450,000 Australians are about to get a call from their banks as mortgage deferrals end

By Tom Watson ·
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Hundreds of thousands of Australians are set to receive a call from their banks as loan repayment deferrals begin to end in September and October for some mortgage and business customers.

According to the ABA (Australian Banking Association), over 450,000 borrowers who arranged to have their loans deferred towards the start of the COVID-19 pandemic will be contacted by their banks in the next few weeks for a six month assessment. 

That number includes 260,000 mortgage holders and 105,000 small and medium business customers, with hundreds of thousands more likely to follow in the months ahead. 

“The loan deferral measure offered to customers by Australia’s banks has led to the largest ever customer contact process in the industry’s history, with an additional 5000 new or redeployed staff working to ensure customers understand their options,” said ABA chief executive, Anna Bligh. 

Is further payment relief available? 

So what options will be on the table when that call comes in? According to the ABA, that depends on the financial situation of the borrower:

  • Normal repayments resume: Borrowers who are in a financial position to do so will need to start making their usual repayments again.
  • Loan restructure: Customers who are continuing to experience financial problems will be able to work with their banks to find a solution. This could involve switching to interest-only repayments for a period or lengthening the actual loan term. 
  • 4-month deferment extension: Some borrowers experiencing hardship may be offered a further repayment deferment extension of four months, though this won’t be available in every situation. 

Corporate regulator ASIC has also issued guidance to lenders about how they need to approach these conversations with borrowers. 

That includes ensuring that customers are given information that will help their decision making’ (e.g. any financial implications of a loan restructure or deferral) and making sure that the assistance offered is actually tailored to the individual customer, not just a broad-based solution. 

Is refinancing an option?  

One of the common tactics used by mortgage holders to reduce the size of their repayments or pay off their home loan faster is to refinance to a better value loan.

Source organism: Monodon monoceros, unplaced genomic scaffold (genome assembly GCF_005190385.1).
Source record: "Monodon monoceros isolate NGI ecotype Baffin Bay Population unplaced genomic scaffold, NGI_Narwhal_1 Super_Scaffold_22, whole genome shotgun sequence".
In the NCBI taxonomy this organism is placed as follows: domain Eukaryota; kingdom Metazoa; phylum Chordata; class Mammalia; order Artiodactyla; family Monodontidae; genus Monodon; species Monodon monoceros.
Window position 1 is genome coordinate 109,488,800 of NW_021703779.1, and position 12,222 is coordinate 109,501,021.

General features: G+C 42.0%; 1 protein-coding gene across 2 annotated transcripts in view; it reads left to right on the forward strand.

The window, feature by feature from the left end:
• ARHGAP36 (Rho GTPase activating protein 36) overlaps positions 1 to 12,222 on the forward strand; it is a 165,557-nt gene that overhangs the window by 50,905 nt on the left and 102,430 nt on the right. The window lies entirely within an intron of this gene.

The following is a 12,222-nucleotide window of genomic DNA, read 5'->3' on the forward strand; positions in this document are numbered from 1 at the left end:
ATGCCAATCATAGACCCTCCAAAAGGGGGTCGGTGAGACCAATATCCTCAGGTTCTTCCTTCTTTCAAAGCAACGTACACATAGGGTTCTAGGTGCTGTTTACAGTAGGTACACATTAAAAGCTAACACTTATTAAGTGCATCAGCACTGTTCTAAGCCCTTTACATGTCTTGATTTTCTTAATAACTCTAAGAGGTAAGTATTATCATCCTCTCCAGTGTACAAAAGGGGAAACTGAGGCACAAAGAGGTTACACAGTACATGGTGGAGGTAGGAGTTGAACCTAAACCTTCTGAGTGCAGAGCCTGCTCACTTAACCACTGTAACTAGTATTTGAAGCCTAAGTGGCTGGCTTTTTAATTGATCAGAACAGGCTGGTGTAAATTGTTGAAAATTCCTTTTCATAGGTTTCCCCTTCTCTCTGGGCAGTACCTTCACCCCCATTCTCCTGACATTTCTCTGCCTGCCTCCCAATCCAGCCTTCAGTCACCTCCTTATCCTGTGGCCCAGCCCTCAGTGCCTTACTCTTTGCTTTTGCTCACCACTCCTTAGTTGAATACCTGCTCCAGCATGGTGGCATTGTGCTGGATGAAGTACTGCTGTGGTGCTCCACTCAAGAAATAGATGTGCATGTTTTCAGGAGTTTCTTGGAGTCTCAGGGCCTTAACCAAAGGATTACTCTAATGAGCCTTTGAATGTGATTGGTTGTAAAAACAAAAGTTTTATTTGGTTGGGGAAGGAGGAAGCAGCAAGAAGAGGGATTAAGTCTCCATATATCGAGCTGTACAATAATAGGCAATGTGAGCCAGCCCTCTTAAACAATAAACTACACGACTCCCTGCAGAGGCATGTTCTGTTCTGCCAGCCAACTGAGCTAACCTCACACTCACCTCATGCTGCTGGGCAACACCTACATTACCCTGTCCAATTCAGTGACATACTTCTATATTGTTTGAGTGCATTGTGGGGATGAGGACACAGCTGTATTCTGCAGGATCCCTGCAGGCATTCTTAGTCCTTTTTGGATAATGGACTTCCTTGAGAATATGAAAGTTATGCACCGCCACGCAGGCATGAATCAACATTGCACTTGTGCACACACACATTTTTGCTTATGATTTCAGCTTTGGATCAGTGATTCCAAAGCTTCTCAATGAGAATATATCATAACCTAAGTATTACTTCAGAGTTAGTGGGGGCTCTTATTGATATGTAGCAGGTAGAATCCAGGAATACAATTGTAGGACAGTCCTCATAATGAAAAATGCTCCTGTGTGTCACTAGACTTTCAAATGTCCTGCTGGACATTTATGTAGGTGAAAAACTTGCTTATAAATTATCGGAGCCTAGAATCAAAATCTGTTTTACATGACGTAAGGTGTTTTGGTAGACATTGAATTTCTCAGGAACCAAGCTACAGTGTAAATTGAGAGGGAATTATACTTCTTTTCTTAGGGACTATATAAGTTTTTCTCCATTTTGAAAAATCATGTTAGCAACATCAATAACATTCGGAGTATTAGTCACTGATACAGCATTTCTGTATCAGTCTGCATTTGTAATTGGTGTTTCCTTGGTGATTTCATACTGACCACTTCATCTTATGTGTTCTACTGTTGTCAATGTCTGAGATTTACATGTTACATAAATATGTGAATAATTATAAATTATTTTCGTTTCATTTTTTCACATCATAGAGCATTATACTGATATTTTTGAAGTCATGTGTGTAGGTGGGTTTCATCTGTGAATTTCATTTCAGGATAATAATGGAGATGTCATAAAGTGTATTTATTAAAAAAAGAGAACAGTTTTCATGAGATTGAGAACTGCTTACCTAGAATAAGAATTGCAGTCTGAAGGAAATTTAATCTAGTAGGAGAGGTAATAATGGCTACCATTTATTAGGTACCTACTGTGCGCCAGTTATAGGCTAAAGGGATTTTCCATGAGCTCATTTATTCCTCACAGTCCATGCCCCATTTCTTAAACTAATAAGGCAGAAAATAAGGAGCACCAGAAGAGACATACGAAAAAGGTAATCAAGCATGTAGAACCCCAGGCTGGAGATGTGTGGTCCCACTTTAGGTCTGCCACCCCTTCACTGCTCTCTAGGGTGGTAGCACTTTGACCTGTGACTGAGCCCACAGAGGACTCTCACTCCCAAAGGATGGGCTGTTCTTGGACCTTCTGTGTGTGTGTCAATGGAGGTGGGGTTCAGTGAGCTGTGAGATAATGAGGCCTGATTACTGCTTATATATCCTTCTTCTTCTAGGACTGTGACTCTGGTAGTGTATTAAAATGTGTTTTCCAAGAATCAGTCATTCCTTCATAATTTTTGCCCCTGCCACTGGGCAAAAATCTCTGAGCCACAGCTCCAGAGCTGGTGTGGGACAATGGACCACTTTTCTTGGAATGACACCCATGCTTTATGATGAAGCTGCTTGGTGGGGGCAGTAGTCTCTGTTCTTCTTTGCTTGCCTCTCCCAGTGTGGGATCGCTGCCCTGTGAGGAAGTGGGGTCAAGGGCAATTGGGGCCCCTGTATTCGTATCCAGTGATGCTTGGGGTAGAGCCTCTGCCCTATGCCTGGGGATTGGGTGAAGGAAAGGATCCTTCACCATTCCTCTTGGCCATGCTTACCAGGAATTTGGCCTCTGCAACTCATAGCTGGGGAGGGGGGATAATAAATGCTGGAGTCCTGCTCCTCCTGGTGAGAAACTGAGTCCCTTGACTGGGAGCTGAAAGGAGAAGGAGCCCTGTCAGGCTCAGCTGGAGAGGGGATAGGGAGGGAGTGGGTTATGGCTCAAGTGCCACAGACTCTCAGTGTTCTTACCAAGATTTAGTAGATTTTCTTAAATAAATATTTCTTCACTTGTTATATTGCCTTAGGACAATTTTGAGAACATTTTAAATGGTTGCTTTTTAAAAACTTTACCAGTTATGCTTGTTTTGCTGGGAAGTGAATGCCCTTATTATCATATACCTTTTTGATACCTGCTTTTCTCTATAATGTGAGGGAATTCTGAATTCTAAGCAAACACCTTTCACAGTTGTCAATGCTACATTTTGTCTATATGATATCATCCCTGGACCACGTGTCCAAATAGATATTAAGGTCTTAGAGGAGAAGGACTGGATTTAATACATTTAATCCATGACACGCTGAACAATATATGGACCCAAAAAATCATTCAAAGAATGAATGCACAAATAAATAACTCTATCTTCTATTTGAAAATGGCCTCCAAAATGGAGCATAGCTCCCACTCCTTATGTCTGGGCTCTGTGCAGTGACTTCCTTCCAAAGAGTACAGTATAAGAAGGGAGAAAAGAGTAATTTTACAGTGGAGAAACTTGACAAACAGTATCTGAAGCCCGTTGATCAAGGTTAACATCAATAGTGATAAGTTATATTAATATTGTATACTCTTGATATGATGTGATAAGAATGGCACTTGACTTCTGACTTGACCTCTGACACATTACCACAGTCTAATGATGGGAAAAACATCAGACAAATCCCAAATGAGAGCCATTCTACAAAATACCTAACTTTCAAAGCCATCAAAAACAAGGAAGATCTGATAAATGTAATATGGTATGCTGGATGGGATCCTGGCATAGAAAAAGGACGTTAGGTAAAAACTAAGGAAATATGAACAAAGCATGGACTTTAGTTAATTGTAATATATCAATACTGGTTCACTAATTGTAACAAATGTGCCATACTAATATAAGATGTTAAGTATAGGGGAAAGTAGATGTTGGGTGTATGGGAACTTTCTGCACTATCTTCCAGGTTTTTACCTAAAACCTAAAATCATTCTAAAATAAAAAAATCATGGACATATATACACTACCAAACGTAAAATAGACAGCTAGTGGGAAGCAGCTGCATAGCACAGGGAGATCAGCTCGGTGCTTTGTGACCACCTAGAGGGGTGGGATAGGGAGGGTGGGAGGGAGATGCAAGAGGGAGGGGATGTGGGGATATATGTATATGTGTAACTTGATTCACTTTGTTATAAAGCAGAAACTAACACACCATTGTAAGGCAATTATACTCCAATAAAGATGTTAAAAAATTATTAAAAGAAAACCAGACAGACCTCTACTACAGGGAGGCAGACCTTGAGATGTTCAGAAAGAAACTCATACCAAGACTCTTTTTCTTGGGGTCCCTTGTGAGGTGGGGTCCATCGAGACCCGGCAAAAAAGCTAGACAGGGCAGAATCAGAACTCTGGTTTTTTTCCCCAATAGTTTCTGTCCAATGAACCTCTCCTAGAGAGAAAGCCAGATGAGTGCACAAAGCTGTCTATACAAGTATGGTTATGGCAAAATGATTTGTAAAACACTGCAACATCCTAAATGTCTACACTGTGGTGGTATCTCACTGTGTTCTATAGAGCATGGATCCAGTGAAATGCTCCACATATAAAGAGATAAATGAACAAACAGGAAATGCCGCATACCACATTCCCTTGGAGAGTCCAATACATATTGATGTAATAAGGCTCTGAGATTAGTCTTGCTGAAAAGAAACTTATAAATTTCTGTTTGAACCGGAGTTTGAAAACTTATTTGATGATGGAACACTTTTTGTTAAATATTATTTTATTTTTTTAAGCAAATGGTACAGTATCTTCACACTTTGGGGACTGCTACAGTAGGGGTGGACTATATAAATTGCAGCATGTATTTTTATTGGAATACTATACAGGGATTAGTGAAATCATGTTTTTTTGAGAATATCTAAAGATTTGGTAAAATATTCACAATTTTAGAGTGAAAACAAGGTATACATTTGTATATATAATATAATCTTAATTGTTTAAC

But while refinancing may seem like an attractive option for many at the moment, is it actually possible for borrowers who have deferred their repayments? According to Mozo Property Expert, Steve Jovcevski, that depends on their financial situation. 

“Lenders take into account the financial position and recent repayment history of any new applicant in order to make sure they can service the loan,” he says. “So if you’ve deferred your repayments for the last six months, lenders are going to be able to see that your recent repayment history isn't there.  

“That doesn’t mean it’s impossible though, especially if you’re no longer in the same situation you were when you asked for that deferral in the first place - perhaps your hours at work have increased or you’ve got a new job, so you’ve been able to start making repayments again. 

“My advice before going to refinance with a new lender would be to get some repayments under your belt first, because two to three months worth of repayment history will give you a much better chance of getting a new loan approved.”

RELATED: Give yourself an instant pay rise by refinancing your home loan

For more information about the different types of financial relief on offer from banks and insurers, check out our comprehensive runthrough on everything you need to know about Coronavirus and your finances.

Refinance home loans - page last updated September 19, 2020

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Tom Watson
Tom Watson
Finance journalist

Tom Watson is a financial journalist at Mozo, specialising in fintech, property and business banking. Whether it’s reporting on banking trends or uncovering the latest product innovations, Tom’s mission is to keep our readers up to date with breaking Australian financial news. His work is often sourced in the media and across social media channels. Tom has a degree in Journalism from the University of Technology, Sydney.